The British Dental Association (BDA) is calling on the government to extend greater NHS Pension flexibilities to dentists.

Earlier this week the government announced proposals to give doctors greater flexibility over their NHS pensions.

The move would give doctors more choice on the amount they want to contribute to their pensions, potentially saving on annual allowance tax charges.

‘Dentists hit by five-figure pension tax charges face the same choices as medical colleagues,’ BDA chair, Mick Armstrong, said.

‘With access problems to NHS dentistry mounting, government should not be giving colleagues any reason to do less.

‘It’s great Ministers have recognised the need for flexibility.

‘But no healthcare professionals should be left behind.

‘Failure to take a consistent approach risks opening the floodgates to legal challenges.’

‘Consistent approach’

The BDA has now written to Health Secretary Matt Hancock urging him to take a ‘consistent approach’.

It warns targeting the availability of flexibilities could expose government to challenge from groups that are prohibited from using them.

‘Access to NHS dentistry remains of concern to BDA members,’ the BDA letter states.

‘Recent NHS England figures show that roughly one in four new patients have not been able to secure a NHS dental appointment in the last two years, and this number is rising.

‘In respect of hospital dentistry waiting lists for dental procedures remain long and will be aggravated by the impact of pensions taxation.

‘We welcome government initiatives to improve access to NHS dentistry.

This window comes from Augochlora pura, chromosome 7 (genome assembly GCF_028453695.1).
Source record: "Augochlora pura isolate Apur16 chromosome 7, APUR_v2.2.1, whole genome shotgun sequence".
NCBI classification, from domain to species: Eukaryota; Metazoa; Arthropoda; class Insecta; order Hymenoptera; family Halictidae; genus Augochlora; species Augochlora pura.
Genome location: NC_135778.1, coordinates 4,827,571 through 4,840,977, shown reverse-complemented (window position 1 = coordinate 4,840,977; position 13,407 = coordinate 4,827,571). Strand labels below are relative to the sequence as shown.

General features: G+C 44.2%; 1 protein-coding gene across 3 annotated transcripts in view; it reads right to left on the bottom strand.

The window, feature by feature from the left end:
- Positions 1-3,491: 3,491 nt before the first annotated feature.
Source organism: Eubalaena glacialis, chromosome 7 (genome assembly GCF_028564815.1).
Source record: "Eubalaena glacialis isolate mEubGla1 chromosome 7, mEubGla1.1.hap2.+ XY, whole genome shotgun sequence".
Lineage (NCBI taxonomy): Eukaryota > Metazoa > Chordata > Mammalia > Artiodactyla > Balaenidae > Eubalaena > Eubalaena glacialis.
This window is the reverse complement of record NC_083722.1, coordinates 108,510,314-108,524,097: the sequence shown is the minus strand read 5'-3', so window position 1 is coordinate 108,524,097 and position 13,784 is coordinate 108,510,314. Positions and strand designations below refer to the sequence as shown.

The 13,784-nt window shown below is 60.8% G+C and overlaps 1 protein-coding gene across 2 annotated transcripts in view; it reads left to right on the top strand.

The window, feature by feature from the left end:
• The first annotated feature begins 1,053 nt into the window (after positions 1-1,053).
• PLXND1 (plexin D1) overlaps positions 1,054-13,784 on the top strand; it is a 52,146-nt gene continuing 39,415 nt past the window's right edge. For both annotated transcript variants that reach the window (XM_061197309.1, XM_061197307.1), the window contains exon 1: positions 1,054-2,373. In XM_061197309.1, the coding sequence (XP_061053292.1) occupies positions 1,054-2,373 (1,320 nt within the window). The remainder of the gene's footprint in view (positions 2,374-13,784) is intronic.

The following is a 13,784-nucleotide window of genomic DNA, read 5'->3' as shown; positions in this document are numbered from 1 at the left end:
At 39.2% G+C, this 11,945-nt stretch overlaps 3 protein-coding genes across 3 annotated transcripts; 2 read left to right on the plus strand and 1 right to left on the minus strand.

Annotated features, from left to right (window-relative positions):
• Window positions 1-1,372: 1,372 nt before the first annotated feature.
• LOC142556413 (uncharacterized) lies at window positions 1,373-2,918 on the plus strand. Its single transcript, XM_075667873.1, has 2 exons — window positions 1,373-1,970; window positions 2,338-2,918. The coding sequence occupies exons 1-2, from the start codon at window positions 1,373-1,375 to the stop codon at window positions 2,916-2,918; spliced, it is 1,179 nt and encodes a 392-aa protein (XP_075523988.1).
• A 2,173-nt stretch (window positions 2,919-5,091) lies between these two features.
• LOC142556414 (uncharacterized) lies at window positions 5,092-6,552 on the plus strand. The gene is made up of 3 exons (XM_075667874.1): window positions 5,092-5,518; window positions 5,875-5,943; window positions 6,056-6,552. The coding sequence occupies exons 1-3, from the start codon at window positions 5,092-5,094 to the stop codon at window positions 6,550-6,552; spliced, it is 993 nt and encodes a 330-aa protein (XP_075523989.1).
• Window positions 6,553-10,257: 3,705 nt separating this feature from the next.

‘And believe that pension flexibility will play a part in this, removing the incentives to take early retirement or to undertake lower levels of NHS work.’

Serious concerns

Dental Protection recently voiced concerns over government proposals to deprive dentists of the NHS Pension prior to a criminal conviction.

The Department for Health and Social Care (DHSC) announced plans to give the Secretary of State the power to suspend a healthcare professional’s rights to NHS pension benefits in cases where a criminal charge has been brought, but a conviction has yet to be made.

The DHSC argues this would enable it to start the process of removing pension rights prior to a conviction.

 

‘We are strongly opposed to the Department of Health and Social Care’s proposal, which goes against the basic principle of natural justice of being innocent until proven guilty,’ dental director at Dental Protection, Raj Rattan, said.

‘If this goes ahead, it is unfair that dentists facing unproven allegations could find that their pension rights put at risk prior to any conviction being made.

‘Dentists are increasingly working under pressure and are understandably concerned about the possible consequences for them when things go wrong.

‘Dentists may face action from their employer, reputational damage in the media and restrictions on their licence to practice.

‘These new proposals will only add to the profession’s fear of unfair allegations.

‘I have written to the minister to set out our concerns.

‘I hope the government reconsiders its position.’


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